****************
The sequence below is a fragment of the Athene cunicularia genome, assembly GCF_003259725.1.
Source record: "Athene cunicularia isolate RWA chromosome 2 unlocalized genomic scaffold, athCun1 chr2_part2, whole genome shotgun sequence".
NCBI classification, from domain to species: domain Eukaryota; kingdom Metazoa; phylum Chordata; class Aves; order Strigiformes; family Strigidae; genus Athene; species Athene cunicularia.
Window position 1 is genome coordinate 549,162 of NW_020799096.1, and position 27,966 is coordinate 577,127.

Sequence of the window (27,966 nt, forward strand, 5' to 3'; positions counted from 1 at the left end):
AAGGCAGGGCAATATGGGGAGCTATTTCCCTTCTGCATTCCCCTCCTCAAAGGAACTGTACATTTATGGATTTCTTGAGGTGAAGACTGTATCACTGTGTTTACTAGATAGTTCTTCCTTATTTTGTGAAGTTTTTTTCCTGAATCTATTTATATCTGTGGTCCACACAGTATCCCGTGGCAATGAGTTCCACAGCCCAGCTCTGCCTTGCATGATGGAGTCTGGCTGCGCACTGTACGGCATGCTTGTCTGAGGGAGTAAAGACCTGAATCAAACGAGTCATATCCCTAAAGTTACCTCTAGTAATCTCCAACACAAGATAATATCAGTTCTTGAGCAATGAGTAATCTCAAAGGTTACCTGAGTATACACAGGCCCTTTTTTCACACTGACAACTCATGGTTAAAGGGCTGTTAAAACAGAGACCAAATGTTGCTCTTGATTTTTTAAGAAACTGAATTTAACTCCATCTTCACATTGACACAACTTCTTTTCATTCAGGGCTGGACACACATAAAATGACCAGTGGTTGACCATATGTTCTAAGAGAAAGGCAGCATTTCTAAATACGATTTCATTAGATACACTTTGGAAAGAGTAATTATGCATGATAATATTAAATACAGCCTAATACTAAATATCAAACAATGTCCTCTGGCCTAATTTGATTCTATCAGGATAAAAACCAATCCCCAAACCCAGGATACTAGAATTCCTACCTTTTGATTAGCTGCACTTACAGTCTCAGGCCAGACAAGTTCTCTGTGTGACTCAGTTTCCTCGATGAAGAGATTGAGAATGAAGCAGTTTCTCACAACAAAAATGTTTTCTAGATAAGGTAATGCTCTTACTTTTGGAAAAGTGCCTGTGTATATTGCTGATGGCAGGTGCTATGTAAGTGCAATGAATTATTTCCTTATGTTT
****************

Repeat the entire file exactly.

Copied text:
The sequence below is a fragment of the Athene cunicularia genome, assembly GCF_003259725.1.
Source record: "Athene cunicularia isolate RWA chromosome 2 unlocalized genomic scaffold, athCun1 chr2_part2, whole genome shotgun sequence".
NCBI classification, from domain to species: domain Eukaryota; kingdom Metazoa; phylum Chordata; class Aves; order Strigiformes; family Strigidae; genus Athene; species Athene cunicularia.
Window position 1 is genome coordinate 549,162 of NW_020799096.1, and position 27,966 is coordinate 577,127.

Sequence of the window (27,966 nt, forward strand, 5' to 3'; positions counted from 1 at the left end):
AAGGCAGGGCAATATGGGGAGCTATTTCCCTTCTGCATTCCCCTCCTCAAAGGAACTGTACATTTATGGATTTCTTGAGGTGAAGACTGTATCACTGTGTTTACTAGATAGTTCTTCCTTATTTTGTGAAGTTTTTTTCCTGAATCTATTTATATCTGTGGTCCACACAGTATCCCGTGGCAATGAGTTCCACAGCCCAGCTCTGCCTTGCATGATGGAGTCTGGCTGCGCACTGTACGGCATGCTTGTCTGAGGGAGTAAAGACCTGAATCAAACGAGTCATATCCCTAAAGTTACCTCTAGTAATCTCCAACACAAGATAATATCAGTTCTTGAGCAATGAGTAATCTCAAAGGTTACCTGAGTATACACAGGCCCTTTTTTCACACTGACAACTCATGGTTAAAGGGCTGTTAAAACAGAGACCAAATGTTGCTCTTGATTTTTTAAGAAACTGAATTTAACTCCATCTTCACATTGACACAACTTCTTTTCATTCAGGGCTGGACACACATAAAATGACCAGTGGTTGACCATATGTTCTAAGAGAAAGGCAGCATTTCTAAATACGATTTCATTAGATACACTTTGGAAAGAGTAATTATGCATGATAATATTAAATACAGCCTAATACTAAATATCAAACAATGTCCTCTGGCCTAATTTGATTCTATCAGGATAAAAACCAATCCCCAAACCCAGGATACTAGAATTCCTACCTTTTGATTAGCTGCACTTACAGTCTCAGGCCAGACAAGTTCTCTGTGTGACTCAGTTTCCTCGATGAAGAGATTGAGAATGAAGCAGTTTCTCACAACAAAAATGTTTTCTAGATAAGGTAATGCTCTTACTTTTGGAAAAGTGCCTGTGTATATTGCTGATGGCAGGTGCTATGTAAGTGCAATGAATTATTTCCTTATGTTT